BPL and Business Trip?
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Feb 16, 2015 at 6:02 pm #13258146th 0Spectator
Last week was the first time I really decided to lighten up on a business trip for a trade show in Vegas. I was able to get 4 days of clothes, CPAP machine, laptop, several boxes of business cards, two boxes of Thin Mints for a local relative, business shoes (wore my Merrels on the plane), and toiletries in a single 38L REI Vagabond pack.
Sadly, I didn't have time to actually do any hiking (but plenty of walking between the Luxor and Mandalay Bay!)
Very cool, but I know I can do better because I was still stuffed to the brim.
It did get me thinking (especially with two pairs of shoes…) and I wanted to see what this group thought:
1) Is there a decent looking business chukka boot to do some light hiking but still be cleaned up enough for business casual? I'm not thinking multiple day camping but a half day on the trail.
2) What is a good looking ultralight business suit? Linen perhaps? Does paracord make a good half windsor ;)
3) Any other tips for mixing business with backpacking when you are expected to be ready for the boardroom? What kind of multiple use gear works well?
I almost think that the best that can be done is some serious trade-offs: Business casual and backpacking/urban can co-exist, but being suited up and backpacking is probably difficult to single bag.
–6th0Feb 19, 2015 at 7:33 am #2175670Rolex .Spectator
I'm a traveler.
This year I picked up the Deuter Traveler 70+10 and it has worked out well for day hike and overnights. Comes with a small daypack I stuff laptop in for carryon the plane and then use it for day hiking around town, beach, etc. The backpack straps have a built in cover to avoid baggage line snags.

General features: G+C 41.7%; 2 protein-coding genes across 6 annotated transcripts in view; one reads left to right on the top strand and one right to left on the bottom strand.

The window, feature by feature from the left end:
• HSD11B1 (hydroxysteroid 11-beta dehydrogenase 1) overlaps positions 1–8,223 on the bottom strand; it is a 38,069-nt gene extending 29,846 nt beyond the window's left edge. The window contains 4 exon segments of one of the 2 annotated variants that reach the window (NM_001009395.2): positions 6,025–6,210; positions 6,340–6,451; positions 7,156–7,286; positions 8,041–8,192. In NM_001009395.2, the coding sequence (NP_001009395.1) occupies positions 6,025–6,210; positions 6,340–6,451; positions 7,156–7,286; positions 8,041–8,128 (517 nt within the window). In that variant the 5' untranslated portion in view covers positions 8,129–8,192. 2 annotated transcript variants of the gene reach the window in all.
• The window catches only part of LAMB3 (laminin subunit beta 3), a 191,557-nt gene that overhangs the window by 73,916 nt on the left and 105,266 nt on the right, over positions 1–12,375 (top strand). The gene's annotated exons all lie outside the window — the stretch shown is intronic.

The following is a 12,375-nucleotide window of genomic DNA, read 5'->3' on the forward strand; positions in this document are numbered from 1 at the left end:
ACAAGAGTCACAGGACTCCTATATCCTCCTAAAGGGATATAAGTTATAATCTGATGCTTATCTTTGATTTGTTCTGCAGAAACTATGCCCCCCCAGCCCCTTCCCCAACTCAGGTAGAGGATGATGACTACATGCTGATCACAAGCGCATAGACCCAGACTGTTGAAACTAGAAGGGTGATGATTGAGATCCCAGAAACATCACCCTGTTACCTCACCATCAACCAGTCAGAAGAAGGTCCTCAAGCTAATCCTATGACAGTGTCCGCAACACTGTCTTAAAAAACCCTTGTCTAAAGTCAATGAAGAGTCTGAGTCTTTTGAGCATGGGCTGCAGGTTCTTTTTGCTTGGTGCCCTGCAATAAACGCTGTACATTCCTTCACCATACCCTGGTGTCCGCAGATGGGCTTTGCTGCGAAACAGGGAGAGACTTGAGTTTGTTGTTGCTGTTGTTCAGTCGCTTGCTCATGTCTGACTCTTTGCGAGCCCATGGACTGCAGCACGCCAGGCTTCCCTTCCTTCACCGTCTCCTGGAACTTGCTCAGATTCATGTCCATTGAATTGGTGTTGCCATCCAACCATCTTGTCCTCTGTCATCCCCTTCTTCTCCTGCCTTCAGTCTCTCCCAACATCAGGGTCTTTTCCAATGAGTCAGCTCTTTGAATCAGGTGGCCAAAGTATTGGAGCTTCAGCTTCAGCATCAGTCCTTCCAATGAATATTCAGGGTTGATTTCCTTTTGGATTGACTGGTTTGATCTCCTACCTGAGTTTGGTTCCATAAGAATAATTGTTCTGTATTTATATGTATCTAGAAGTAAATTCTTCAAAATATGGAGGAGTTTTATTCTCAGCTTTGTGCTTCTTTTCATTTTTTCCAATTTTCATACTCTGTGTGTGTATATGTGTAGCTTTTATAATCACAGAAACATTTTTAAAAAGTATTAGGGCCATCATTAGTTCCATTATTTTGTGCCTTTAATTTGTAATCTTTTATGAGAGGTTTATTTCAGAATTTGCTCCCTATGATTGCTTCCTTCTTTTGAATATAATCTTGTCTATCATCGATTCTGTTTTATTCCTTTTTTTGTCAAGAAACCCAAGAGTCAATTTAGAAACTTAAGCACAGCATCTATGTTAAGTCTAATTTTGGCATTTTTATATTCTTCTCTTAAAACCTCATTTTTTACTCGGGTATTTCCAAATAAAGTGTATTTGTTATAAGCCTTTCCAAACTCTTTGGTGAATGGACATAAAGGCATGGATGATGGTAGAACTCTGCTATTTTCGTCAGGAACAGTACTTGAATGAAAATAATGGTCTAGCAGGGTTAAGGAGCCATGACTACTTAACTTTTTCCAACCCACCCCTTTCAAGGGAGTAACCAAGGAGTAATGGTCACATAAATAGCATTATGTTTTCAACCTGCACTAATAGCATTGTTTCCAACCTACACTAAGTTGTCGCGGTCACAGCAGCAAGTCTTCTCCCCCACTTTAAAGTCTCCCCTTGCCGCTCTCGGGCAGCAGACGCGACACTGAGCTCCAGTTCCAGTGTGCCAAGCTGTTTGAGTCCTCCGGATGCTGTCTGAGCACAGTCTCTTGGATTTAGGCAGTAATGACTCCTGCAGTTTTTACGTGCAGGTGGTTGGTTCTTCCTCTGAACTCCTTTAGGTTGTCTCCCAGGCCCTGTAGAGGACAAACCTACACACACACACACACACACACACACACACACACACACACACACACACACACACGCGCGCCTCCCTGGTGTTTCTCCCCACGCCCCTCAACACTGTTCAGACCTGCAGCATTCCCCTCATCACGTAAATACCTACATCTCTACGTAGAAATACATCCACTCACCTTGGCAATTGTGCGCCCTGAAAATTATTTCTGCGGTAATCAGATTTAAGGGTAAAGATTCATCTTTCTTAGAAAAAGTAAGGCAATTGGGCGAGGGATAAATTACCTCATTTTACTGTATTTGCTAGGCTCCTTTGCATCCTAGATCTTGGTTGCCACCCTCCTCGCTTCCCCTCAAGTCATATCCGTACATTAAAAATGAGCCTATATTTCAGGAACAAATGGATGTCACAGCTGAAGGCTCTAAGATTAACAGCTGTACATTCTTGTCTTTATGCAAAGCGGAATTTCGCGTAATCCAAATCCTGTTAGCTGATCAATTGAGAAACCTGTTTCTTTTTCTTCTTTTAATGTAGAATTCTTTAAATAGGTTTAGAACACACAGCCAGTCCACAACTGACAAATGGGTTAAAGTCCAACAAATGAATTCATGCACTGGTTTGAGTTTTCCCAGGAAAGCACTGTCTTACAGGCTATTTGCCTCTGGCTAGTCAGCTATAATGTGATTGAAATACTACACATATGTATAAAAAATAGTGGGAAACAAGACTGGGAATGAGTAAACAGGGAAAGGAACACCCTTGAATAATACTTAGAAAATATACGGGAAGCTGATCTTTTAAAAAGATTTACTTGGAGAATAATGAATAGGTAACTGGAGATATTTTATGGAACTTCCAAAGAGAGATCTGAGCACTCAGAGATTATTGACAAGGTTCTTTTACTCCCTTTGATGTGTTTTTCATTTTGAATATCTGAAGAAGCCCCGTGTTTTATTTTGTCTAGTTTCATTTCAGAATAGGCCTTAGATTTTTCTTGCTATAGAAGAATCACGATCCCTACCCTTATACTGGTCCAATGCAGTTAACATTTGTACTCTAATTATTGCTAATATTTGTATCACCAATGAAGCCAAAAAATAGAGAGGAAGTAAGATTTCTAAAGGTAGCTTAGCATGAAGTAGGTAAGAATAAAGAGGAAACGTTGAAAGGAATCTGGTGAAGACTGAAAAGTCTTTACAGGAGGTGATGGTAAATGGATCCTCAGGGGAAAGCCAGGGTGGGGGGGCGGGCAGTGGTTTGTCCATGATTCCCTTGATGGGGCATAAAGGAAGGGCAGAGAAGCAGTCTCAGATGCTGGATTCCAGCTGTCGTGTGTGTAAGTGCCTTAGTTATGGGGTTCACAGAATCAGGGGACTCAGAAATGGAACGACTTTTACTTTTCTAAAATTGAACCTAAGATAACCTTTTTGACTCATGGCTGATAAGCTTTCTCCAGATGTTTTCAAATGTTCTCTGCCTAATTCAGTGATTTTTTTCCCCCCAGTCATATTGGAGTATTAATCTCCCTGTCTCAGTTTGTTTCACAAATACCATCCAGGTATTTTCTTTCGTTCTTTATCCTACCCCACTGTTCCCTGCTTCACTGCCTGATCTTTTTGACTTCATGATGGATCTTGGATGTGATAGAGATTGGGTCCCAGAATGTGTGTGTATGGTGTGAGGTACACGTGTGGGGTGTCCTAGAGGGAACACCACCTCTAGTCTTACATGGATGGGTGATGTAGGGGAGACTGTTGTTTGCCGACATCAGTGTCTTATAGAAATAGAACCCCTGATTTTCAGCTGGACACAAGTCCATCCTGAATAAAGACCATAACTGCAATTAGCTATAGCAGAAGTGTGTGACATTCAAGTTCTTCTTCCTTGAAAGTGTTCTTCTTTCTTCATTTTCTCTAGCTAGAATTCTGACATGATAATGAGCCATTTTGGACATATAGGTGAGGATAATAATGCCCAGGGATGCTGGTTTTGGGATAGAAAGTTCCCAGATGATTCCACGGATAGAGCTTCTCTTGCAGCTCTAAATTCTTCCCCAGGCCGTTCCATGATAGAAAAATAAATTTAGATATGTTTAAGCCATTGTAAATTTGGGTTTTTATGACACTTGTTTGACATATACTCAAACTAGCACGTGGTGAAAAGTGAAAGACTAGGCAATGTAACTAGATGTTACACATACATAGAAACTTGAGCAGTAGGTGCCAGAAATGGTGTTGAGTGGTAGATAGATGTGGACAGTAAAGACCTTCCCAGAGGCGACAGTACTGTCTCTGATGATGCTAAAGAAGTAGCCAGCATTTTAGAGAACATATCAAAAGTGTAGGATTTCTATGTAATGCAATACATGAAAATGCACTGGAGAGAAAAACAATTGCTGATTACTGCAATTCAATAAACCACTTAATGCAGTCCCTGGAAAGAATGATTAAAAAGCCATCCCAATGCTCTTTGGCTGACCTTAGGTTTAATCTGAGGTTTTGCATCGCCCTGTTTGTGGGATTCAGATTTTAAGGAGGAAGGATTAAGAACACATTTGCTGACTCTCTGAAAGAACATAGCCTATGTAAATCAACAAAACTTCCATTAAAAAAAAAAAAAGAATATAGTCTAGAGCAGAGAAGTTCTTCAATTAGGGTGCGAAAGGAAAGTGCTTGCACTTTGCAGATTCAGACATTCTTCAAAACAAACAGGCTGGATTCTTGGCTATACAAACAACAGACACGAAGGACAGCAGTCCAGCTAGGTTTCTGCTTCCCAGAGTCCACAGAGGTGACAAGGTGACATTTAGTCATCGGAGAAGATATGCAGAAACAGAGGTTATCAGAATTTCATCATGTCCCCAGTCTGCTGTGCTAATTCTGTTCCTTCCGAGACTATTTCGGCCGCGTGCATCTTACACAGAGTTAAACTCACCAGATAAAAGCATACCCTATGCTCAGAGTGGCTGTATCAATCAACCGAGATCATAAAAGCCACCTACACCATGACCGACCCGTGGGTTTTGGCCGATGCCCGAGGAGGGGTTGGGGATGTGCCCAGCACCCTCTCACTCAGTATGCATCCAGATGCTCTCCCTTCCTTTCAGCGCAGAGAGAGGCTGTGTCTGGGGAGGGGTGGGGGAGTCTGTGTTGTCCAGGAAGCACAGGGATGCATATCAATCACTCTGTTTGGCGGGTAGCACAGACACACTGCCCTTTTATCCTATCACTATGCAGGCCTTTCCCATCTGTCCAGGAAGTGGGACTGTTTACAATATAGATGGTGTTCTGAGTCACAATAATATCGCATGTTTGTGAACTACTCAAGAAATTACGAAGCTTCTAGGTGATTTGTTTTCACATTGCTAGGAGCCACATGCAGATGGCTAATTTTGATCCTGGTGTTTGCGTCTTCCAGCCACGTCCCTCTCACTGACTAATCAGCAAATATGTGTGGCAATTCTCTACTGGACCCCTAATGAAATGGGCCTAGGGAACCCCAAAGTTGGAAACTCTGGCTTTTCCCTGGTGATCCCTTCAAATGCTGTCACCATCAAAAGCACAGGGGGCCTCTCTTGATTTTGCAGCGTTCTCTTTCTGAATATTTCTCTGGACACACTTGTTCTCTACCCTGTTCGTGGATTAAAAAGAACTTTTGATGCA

I have around 80 trail miles on my back with it and I think around 7-8 overnights.
I usually do "up and backs" on a weekend wherever I happen to be.
My bag, pad, tent, cookset(sans fuel), and boots fit in the sleeping bag compartment in the bottom and the work and personal stuff fits in the top compartment.
On the shoes, I bought a pair of brown leather lace up shoes also made by Merrell that work for business use but survive the ordinary walk around town and trail use just fine and comfortable.
I also own the ACT lite 65+10 made by Deuter but it's more "backpacky" than the traveler for business use. The ACT lite is great for train rides and bus stuff as it's narrow and will fit through doorways better inside places though.Feb 19, 2015 at 10:34 am #2175738HaikuBPL Member
As a dude you are super lucky, there are a bunch of "techwear" companies that fit the bill for dress pants, even jackets etc. Check out companies like Outlier, Wool and Prince, Outerboro, Proof NY etc. You can look on ebay or grailed to see if you can get a discount. You may be able to work some stuff from the merino wool companies too.
Look around, you never know what you might find. I found a company via searching for "merino" on ebay that sells normal women's clothes…that happens to use a lot of fabrics like 100% merino, linen, silk, etc. And these are not just sweaters or whatnot.